Lions will have to match Glasgow's flair

rugby15 May 2024 13:45| © SuperSport
By:Brenden Nel
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Julian Redelinghuys © Gallo Images

The Emirates Lions know they will have to pull out all the stops to keep their season alive and can’t simply rely on altitude when they face Franco Smith’s Glasgow Warriors side in Johannesburg on Saturday.

Emirates Lions scrum coach Julian Redelinghuys believes that his side will need to be at their best, especially given the fightback that the Warriors showed in going down at Loftus Versfeld last week.

“They’re a well-coached team and are top of the log; best in the tackling stats, and best in defensive stats,” Redelinghuys said ahead of the game..

“From our side, if you rely on the altitude to win a game for you, you’re going to make a mistake. Glasgow didn’t go lay down in the last 20 minutes at Loftus Versfeld, they actually made a step up.

“The questions we have are: are they going to stick to their DNA, or try and do what Munster and Cardiff did, which is kick the ball and not want to play too much.”

Glasgow are traditionally a side that likes to move the ball and score tries, and it is likely on a hard field on the Highveld, and after being in Johannesburg for 10 days, they may feel they need to get a four-try bonus point.

“Their DNA is actually playing the ball and running it a lot, so we’re keen to see what they’re going to bring to the party. My opinion is they’re going to want to build momentum, they’re touring with their full-strength squad and will pick their best team this weekend.”

Redelinghuys said the key to winning at this stage of the tournament was being able to dominate the physical battle, something they struggled with because of the lack of setpieces.

“What we find, in our last three games against Leinster, Munster, and Cardiff – on our own ball we’ve only had six or seven scrums in three games. So it’s just over an average of two.

“And on their ball, a little bit more. So Munster and Cardiff kicked the ball the whole time. Then you don’t have the opportunity on your own ball when your loose forwards are in, to dominate as much. So you have to dominate on their ball, which means their loosies are not standing up.

“There will always be scrums in the game. With us wanting to play the ball a lot, there are a little bit more errors than other teams because we try to play expansive rugby.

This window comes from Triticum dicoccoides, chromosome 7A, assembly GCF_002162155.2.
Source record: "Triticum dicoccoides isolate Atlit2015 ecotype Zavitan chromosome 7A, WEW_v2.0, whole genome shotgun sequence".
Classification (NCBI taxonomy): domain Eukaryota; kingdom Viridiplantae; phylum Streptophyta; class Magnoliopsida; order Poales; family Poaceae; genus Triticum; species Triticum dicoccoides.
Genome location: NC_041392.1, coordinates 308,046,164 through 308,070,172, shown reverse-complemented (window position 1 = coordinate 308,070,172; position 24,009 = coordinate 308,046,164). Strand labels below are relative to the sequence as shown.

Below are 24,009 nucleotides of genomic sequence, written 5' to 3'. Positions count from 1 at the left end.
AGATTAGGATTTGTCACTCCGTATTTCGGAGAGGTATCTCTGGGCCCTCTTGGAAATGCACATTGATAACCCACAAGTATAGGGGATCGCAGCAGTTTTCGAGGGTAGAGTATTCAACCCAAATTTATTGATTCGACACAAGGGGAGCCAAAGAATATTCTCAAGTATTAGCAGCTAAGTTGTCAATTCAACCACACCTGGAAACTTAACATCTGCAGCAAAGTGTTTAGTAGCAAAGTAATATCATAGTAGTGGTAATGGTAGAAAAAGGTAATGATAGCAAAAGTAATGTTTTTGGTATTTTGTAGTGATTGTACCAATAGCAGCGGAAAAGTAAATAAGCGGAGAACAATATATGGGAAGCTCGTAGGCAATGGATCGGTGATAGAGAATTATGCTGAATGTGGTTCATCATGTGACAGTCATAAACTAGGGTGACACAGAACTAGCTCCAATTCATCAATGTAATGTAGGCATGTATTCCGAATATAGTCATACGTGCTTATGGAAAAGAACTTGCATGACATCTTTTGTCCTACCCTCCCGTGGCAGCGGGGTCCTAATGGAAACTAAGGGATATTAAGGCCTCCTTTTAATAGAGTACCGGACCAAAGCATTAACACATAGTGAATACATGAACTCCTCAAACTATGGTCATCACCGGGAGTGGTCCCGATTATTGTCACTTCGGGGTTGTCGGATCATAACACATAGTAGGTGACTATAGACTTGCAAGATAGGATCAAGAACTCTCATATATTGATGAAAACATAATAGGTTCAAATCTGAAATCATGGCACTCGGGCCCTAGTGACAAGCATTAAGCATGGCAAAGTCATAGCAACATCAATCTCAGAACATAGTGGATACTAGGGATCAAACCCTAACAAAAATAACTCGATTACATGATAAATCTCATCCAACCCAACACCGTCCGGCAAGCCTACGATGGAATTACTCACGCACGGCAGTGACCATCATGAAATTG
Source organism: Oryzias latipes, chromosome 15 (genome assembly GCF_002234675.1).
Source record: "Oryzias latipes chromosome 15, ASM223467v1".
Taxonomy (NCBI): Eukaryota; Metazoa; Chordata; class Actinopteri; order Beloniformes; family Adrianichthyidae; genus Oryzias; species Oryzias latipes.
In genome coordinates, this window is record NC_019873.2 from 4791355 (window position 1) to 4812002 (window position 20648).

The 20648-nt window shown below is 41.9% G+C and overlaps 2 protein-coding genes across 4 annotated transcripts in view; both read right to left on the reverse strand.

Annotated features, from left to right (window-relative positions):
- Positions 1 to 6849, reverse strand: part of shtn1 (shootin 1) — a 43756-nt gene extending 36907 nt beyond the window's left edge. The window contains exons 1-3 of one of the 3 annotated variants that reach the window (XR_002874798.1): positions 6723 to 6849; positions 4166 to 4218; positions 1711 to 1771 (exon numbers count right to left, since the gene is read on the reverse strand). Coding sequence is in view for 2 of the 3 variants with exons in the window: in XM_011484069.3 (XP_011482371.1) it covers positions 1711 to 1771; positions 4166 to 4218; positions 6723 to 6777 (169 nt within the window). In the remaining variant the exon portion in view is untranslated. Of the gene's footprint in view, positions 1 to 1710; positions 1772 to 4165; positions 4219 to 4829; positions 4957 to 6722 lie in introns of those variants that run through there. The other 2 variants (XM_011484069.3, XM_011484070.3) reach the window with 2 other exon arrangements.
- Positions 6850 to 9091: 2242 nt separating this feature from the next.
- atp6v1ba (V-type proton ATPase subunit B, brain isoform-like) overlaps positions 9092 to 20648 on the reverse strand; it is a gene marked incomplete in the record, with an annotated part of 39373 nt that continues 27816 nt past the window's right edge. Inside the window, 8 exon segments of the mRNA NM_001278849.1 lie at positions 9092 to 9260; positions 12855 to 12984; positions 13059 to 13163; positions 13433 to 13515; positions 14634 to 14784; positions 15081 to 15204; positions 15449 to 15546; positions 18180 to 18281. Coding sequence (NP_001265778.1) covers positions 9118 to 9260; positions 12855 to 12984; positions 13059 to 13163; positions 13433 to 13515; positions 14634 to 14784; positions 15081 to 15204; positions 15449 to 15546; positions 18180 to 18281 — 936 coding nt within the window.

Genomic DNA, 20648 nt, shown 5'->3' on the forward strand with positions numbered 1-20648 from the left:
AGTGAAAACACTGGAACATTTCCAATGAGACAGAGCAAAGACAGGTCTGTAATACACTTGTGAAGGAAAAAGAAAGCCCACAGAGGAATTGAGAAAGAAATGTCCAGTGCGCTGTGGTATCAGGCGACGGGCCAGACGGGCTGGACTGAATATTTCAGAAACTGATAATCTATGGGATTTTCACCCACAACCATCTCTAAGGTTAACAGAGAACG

“So there will be scrums because of that,” he concluded.

Redelinghuys also dived into the contentious issue of the new laws that have been implemented by World Rugby that some accuse of being able to depower the scrum.

The fact that teams can no longer take a scrum from a free kick will have implications on the game.

“Not a lot of teams have made use of the scrum specifically from a free kick.

“By them taking that away, it’s just giving Damian Willemse more TV time,” Redelinghuys joked.

“Obviously, the scrum is a big part of the game. If it wants to be like League where they have similar size guys and they play differently – what we appreciate about rugby is every guy has his place.

“We have different players for different roles with a scrum - it is one of two places where you can legally get dominance which is a massive part in rugby.

“I think for the industry it’s important to manage the scrums and the process of the scrum so it’s still a good contest but it doesn’t take up ball-in-play time.”

Redelinghuys said he wasn’t against a shot clock in rugby to regulate the scrums.

“There I will come up for the spectators because the frustrating thing for everyone is when a scrum is reset like three times, and the wings on the edge just want the ball and now they are just looking at a scrum falling down and getting up again.

“I think that’s a good strategy. You want ball-in-play to be as high as possible to let these guys that have X-factor do their thing so that people want to watch the game because that is ultimately how you generate income for the game,” he said.